If you don't have cardboard on hand, many groceries will let you have their empty boxes.

I've used newspaper, cardboard, and other paper in the bottom of new raised beds, and I strongly recommend wetting the paper down (once it's in place) so it doesn't blow away. On a windy day, even cardboard will blow away....

I also recommend that you weed-whack the lawn before covering it; that'll enable the paper to lie flatter. And using Roundup over the whole area (a week or two before covering it with paper) wouldn't hurt.

If you have any of the really nasty weeds -- wild onion/garlic, nut sedge, Carolina horse nettle, any of the greenbriar varieties which have rhizomes, etc. -- they may surprise you by growing through the paper and mulch. Perhaps dandelions as well -- they don't have a bulb, but their root is particularly tenacious. If the weeds in your yard include any of these nasties, I suggest using extra paper -- or better yet, cardboard.


My own experience in killing grass is a method which I doubt you're interested in. My lawn is a crazy mix of clover, Bermuda, and 7 or 8 different kinds of grass -- most of them undesirable -- besides various weeds and seedling Bradford pear, sour cherry, and other trees.

Twice over the winter I have laid out a new bed with black plastic pinned down with landscape staples. I leave it for about 8 weeks, then till. It's a very successful method if you don't mind black plastic in your yard for a couple of months (hey, it's a pretty shape: think of it as modern art), and if you have plenty of rocks or pavers to keep the plastic from tearing loose in a windstorm. [Some people use clear plastic rather than black. I have no idea if the type of plastic makes a difference, time-wise, or how long this might take during a warmer season.]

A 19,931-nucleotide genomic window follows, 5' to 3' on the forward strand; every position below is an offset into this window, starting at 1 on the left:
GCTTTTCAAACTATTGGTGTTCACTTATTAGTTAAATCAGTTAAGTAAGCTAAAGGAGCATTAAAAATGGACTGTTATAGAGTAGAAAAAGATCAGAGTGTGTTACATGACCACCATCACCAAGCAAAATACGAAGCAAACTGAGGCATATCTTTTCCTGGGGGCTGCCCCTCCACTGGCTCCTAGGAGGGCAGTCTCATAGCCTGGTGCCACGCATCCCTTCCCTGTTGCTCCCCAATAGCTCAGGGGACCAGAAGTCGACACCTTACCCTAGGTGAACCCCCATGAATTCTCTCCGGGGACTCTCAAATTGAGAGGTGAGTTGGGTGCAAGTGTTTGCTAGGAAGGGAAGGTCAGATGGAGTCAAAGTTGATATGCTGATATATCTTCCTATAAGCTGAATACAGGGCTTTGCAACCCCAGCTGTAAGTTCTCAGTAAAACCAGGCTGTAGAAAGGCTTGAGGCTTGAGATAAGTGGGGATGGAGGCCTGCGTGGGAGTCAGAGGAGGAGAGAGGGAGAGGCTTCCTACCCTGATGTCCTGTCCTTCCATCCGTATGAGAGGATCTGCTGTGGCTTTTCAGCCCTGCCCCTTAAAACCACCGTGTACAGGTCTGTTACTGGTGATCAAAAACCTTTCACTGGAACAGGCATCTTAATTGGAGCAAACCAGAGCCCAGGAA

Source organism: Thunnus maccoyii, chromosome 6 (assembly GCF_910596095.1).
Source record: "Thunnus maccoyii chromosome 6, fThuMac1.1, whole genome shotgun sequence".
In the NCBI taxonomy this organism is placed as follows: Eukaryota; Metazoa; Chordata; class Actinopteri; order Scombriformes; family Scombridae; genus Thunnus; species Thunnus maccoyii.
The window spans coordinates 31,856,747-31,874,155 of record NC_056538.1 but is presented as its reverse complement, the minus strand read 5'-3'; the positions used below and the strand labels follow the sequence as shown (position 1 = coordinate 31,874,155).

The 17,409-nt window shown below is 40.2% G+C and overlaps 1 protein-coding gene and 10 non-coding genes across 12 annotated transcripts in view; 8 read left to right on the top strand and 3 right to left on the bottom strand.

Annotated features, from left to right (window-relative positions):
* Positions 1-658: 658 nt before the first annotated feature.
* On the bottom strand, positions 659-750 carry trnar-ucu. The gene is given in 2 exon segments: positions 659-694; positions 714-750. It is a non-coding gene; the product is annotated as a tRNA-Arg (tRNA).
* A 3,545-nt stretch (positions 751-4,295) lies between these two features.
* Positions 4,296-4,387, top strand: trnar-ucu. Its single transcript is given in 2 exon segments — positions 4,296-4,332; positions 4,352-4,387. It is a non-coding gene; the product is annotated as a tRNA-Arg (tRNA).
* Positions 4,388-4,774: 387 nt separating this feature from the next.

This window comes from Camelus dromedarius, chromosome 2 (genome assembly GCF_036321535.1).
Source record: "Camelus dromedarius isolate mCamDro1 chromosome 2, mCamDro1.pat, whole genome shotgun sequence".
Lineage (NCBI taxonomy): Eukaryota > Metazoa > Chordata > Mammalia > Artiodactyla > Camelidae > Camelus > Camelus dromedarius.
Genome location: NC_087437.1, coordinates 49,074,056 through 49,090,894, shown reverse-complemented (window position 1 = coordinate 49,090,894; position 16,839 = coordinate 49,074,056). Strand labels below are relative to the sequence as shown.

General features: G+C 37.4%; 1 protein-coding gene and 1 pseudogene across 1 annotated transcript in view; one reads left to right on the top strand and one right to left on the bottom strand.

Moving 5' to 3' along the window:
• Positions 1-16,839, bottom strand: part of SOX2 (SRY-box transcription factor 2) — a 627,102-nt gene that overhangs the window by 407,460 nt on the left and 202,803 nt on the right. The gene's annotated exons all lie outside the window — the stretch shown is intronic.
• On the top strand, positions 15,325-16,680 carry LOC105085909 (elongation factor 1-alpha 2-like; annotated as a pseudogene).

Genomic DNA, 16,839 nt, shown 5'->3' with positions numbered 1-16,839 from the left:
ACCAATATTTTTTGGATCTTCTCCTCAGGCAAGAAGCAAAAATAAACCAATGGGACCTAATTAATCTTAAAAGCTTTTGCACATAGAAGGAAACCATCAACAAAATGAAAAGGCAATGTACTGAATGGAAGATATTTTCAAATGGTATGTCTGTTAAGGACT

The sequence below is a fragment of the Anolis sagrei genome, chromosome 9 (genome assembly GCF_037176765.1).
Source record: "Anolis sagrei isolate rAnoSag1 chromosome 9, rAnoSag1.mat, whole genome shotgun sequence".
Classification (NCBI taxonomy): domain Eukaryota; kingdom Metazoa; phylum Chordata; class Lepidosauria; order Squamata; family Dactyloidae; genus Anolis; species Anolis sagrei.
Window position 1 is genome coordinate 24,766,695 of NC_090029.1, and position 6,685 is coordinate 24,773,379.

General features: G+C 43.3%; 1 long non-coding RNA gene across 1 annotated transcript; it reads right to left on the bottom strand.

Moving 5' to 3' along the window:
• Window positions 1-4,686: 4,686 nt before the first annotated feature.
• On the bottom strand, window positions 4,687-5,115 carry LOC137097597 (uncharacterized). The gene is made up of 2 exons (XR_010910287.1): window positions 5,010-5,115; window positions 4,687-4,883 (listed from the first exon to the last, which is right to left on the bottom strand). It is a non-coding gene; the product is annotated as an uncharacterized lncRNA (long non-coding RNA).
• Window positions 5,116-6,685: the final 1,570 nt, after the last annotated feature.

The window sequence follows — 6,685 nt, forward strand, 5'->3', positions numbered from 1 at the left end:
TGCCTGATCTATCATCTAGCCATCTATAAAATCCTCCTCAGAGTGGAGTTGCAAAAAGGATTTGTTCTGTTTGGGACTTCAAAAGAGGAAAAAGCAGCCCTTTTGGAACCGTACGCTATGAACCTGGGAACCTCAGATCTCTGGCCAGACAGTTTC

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RE: Creating a new mulch bed

Thanks all. The mulch in the "mulchbed" is not the main focus, but until we can get our plants and decide exactly what goes where, it starts with the shape and the mulch. Perhaps it is regional. That's all I've heard it referred to around here.


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RE: Creating a new mulch bed

It must be a regional thing. Around here the bed is shaped, the soil prepared, the plants planted, and then the mulch is added if it is used at all.


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RE: Creating a new mulch bed

What colour is the mulch cjdoyle?


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RE: Creating a new mulch bed

dark brown mulch. The reason I refer to a mulch bed, is because we don't have any plants for it yet, so it will start as mulch only for a week or two until we can get the plants to fill it up. we simply overbought. 5 yards of mulch where 2 would have done fine. Since this plan was in the queue anyway, we just bumped it up in priority due to the pile of mulch sitting in my driveway. :)

I just don't want to end up with a weedy mess of a bed.


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RE: Creating a new mulch bed

Layers of newspaper, thoroughly wet with the hose spray, then cover with mulch, will control the weeds for now.

To plant, scrape the mulch back, plant, then spread the mulch back over the dirt. Keep it a few inches away from the stems or trunks.